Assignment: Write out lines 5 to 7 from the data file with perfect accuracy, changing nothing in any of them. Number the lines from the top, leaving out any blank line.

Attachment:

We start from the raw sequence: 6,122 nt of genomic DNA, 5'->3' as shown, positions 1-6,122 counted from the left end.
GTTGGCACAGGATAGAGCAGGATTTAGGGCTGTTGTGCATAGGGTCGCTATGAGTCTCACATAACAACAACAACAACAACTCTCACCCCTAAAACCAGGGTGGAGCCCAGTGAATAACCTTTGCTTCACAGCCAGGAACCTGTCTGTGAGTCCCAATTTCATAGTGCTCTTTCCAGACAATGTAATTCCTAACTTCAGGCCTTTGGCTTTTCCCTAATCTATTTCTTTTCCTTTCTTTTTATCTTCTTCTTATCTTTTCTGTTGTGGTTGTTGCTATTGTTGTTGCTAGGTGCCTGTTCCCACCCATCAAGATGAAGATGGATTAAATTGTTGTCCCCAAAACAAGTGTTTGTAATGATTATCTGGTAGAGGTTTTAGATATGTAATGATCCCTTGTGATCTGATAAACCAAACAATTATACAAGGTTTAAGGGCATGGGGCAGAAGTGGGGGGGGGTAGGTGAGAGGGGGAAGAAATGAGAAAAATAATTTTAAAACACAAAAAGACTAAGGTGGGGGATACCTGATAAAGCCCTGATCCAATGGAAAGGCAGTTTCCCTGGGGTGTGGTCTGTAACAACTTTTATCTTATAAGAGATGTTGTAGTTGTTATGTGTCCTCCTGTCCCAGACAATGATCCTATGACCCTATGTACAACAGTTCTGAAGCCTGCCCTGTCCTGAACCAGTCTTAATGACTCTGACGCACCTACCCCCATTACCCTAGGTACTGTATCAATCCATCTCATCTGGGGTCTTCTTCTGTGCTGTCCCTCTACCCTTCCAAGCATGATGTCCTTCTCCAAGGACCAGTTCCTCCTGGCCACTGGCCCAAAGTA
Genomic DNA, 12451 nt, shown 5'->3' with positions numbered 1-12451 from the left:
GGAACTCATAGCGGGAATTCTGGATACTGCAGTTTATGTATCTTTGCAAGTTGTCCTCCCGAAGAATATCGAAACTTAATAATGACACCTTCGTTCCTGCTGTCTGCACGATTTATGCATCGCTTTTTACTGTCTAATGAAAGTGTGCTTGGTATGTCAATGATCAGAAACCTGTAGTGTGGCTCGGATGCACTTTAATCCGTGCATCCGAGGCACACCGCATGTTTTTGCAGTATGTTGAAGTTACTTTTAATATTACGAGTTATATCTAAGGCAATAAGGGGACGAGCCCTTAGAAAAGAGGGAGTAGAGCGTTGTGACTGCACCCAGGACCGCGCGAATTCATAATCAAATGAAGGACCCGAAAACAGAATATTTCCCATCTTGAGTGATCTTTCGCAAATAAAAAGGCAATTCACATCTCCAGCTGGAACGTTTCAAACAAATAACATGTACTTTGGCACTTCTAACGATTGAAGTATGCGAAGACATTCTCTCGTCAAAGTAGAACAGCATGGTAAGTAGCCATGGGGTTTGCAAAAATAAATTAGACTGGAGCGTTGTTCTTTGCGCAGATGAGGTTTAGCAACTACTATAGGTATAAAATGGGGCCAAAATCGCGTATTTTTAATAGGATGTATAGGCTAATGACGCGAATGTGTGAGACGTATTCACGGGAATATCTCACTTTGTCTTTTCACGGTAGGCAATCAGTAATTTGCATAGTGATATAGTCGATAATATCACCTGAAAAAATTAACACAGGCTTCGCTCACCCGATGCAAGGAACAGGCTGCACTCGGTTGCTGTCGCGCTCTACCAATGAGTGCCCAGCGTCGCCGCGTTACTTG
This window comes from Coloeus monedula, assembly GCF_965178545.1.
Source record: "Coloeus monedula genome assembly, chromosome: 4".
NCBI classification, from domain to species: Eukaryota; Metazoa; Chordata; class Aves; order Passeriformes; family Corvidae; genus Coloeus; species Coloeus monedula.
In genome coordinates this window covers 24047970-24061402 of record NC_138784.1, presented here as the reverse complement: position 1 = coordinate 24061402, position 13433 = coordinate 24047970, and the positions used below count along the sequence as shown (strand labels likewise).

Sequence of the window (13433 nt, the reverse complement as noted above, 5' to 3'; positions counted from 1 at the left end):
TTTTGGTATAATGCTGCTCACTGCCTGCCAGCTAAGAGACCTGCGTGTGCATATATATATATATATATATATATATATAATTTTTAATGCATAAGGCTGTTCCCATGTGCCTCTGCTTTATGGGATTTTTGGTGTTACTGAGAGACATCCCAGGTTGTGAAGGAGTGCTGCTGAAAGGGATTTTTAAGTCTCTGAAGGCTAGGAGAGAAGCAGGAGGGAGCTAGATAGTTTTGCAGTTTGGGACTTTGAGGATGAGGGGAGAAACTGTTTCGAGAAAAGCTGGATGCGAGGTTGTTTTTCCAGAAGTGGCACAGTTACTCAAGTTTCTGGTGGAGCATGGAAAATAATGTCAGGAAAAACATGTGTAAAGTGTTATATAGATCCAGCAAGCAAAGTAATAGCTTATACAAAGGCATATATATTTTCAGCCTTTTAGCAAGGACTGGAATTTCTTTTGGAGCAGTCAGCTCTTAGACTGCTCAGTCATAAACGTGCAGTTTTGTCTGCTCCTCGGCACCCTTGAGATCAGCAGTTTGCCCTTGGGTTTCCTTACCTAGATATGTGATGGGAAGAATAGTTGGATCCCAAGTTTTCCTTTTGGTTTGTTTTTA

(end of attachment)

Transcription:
This window comes from Coloeus monedula, assembly GCF_965178545.1.
Source record: "Coloeus monedula genome assembly, chromosome: 4".
NCBI classification, from domain to species: Eukaryota; Metazoa; Chordata; class Aves; order Passeriformes; family Corvidae; genus Coloeus; species Coloeus monedula.